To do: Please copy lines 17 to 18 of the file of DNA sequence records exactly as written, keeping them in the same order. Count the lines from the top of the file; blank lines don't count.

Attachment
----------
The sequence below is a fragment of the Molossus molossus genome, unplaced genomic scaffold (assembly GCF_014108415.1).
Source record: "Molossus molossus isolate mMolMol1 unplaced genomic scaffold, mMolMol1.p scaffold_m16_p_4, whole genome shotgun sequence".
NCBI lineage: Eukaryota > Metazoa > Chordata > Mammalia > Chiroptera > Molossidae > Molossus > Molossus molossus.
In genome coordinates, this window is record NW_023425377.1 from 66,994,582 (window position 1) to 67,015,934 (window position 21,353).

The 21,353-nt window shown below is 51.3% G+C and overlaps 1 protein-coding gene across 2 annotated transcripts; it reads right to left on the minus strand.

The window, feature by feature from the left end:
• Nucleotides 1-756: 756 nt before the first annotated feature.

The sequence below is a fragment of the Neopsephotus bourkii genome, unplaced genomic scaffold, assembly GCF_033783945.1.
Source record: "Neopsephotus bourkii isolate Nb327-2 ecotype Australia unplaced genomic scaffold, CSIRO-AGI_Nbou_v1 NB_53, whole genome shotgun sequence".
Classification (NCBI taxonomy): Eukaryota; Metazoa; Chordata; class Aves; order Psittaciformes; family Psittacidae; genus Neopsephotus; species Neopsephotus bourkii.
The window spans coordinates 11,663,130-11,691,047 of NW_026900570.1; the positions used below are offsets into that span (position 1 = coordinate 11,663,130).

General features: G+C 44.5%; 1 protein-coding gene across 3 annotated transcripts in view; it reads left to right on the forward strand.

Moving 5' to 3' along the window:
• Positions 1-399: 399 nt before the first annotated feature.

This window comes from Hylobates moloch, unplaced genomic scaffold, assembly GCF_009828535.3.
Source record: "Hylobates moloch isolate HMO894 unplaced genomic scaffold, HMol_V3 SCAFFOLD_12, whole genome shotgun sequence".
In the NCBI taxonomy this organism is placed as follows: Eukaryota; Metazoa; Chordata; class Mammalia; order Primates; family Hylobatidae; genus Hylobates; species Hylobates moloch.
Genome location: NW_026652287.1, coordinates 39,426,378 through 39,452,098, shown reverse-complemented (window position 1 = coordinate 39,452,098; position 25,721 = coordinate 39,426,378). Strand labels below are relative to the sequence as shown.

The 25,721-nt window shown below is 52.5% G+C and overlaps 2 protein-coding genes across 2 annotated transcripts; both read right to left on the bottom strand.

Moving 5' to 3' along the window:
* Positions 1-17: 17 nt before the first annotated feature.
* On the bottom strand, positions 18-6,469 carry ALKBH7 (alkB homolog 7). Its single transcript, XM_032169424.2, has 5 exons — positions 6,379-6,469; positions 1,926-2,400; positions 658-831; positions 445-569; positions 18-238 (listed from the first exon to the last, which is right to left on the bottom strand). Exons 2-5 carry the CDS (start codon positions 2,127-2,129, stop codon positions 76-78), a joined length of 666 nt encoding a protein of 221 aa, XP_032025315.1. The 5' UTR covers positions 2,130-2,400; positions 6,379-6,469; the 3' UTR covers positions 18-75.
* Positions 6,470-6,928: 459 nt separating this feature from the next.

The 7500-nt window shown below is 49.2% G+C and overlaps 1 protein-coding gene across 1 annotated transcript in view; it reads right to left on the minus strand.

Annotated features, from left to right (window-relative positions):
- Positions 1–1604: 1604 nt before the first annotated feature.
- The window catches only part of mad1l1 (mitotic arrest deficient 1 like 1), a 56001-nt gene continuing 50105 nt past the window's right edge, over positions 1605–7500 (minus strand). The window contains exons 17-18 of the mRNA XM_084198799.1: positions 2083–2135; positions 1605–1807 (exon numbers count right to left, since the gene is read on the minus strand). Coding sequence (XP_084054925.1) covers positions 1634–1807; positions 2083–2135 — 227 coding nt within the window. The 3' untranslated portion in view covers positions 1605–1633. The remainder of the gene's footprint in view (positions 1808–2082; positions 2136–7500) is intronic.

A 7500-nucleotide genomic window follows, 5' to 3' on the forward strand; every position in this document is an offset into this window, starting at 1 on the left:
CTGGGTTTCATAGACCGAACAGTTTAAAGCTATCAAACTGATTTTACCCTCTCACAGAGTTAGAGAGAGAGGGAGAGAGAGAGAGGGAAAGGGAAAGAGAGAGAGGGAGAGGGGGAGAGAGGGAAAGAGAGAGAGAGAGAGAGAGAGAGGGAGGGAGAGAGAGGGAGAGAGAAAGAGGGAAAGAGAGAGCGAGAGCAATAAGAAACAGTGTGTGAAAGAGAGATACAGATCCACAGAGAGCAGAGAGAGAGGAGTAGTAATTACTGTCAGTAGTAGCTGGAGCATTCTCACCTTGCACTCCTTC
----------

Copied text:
In the NCBI taxonomy this organism is placed as follows: Eukaryota; Metazoa; Chordata; class Mammalia; order Primates; family Hylobatidae; genus Hylobates; species Hylobates moloch.
Genome location: NW_026652287.1, coordinates 39,426,378 through 39,452,098, shown reverse-complemented (window position 1 = coordinate 39,452,098; position 25,721 = coordinate 39,426,378). Strand labels below are relative to the sequence as shown.